Revaluation of fixed assets under US GAAP
February 20, 2015
Valuation of fixed assets has always been a contradictory issue for standards setters. Accounting for fixed assets at historical costs decreases the likelihood of manipulation, while accounting for fixed assets at fair values provides more relevant information to users of financial statements. In this article we will review US GAAP rules about initial measurement and subsequent accounting for fixed assets, and compare them with the IFRS requirements.
Fixed assets are tangible items used in production or supply of goods or services during more than one period. Fixed assets have physical substance and can be touched. Property, plant and equipment typically consist of land, buildings, machinery and equipment, as well as furniture and fixtures.
According to US GAAP, all fixed assets are accounted for using the historical cost model, which stipulates that non-current assets are initially recognized at cost and are subsequently carried at cost less accumulated depreciation and cumulative impairment losses. Any upward adjustments due to changing circumstances are prohibited.
In the case of business combinations, however, fixed assets are measured at their fair values by the acquiring entity.
The cost model allows only downward adjustment due to impairment losses. Consequently, long-lived assets shall be tested for impairment if circumstances indicate that their carrying amount exceeds their market value. Usually, the following circumstances indicate the need for impairment:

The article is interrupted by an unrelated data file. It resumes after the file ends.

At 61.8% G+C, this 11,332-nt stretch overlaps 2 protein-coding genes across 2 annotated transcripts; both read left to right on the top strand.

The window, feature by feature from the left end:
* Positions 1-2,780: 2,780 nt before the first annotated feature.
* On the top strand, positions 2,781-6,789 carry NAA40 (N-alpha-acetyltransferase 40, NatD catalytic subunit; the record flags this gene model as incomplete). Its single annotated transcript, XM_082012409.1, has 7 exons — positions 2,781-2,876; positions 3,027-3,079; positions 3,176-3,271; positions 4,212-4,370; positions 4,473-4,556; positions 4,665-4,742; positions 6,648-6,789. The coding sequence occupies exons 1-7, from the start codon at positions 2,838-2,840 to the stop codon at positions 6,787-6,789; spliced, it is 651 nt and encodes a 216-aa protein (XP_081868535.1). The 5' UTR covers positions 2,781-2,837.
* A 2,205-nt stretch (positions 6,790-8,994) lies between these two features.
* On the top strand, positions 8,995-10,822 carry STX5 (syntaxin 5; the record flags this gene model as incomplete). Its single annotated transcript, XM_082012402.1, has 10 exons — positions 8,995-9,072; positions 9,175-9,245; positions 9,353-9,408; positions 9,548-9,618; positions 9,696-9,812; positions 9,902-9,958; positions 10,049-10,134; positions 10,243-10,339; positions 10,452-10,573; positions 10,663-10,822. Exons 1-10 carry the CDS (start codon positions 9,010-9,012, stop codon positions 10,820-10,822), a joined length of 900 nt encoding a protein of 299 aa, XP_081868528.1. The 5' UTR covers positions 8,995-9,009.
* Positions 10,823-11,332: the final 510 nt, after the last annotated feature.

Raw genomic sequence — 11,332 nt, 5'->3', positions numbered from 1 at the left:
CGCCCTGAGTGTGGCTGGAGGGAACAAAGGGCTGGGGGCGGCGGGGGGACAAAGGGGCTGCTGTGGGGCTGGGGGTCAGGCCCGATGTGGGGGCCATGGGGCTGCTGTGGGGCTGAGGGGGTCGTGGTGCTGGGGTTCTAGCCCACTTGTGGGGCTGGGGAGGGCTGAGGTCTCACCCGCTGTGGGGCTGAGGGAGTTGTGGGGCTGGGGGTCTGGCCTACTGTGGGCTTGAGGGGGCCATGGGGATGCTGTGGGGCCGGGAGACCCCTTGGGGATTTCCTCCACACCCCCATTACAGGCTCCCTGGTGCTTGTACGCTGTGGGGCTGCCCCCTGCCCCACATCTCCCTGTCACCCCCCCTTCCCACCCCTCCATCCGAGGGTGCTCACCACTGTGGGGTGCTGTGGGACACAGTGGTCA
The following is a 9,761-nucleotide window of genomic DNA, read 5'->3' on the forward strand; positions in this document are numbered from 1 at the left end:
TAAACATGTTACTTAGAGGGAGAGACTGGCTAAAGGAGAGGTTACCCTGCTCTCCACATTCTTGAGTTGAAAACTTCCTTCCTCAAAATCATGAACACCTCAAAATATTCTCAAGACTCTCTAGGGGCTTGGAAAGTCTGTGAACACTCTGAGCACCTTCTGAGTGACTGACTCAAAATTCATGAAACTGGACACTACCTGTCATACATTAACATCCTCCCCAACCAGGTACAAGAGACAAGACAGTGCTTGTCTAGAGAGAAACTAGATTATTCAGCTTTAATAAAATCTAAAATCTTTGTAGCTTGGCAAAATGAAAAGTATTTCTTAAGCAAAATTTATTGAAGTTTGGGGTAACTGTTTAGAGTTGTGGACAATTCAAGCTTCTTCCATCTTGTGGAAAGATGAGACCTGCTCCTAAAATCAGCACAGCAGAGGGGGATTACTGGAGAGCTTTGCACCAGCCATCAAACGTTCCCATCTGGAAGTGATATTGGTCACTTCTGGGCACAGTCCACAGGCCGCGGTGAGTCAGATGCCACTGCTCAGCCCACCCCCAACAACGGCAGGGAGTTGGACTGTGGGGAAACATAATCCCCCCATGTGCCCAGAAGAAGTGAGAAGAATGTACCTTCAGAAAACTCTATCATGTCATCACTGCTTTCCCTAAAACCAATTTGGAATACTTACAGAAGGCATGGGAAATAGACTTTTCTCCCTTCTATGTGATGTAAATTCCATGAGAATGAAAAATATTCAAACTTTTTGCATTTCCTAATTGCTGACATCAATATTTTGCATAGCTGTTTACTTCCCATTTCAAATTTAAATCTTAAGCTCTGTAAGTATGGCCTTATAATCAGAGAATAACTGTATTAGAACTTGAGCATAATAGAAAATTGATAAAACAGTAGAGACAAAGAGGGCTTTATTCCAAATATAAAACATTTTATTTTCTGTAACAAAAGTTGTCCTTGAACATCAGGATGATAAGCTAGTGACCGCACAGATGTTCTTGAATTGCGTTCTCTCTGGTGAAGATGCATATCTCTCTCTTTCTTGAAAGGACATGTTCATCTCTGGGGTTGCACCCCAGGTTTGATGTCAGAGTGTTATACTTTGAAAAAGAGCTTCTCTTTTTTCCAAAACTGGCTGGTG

- Significant adverse changes in economic, legal or technological environment;
- A significant unexpected decrease in the asset’s market value;
- An asset perpetually underperforms budget or there is material reduction in usage of an asset;
- It is expected with probability of more than 50 per cent that an asset will be sold before the end of its previously estimated useful life.
If an impairment loss is recognized, the adjusted carrying amount of a fixed asset becomes its new cost basis, which shall be depreciated over the remaining useful life of that asset. At the same time, restoration of a previously recognized impairment loss is prohibited.
For instance, if in 20X0 Snow Ltd Company (a fictitious entity) bought a new building for $100,000, but in 20X5 its value had significantly deteriorated to $50,000, then the company should recognize an impairment loss in its 20X5 financial statements. Assuming a 20 years useful life for the building and straight-line depreciation, the impairment loss would amount to $25,000 calculated by comparing building carrying value of $75,000 (i.e., book value minus accumulated depreciation for 5 years: $100,000 - $100,000 x 5 ÷ 20) with the market value of $50,000. The next 20X6 year depreciation would be $3,333 (i.e., new cost of $50,000 divided by the remaining 15 years useful life). Even in case of significant jump in the real estate prices, the company would continue to carry the building at the impaired cost of $50,000 less accumulated depreciation.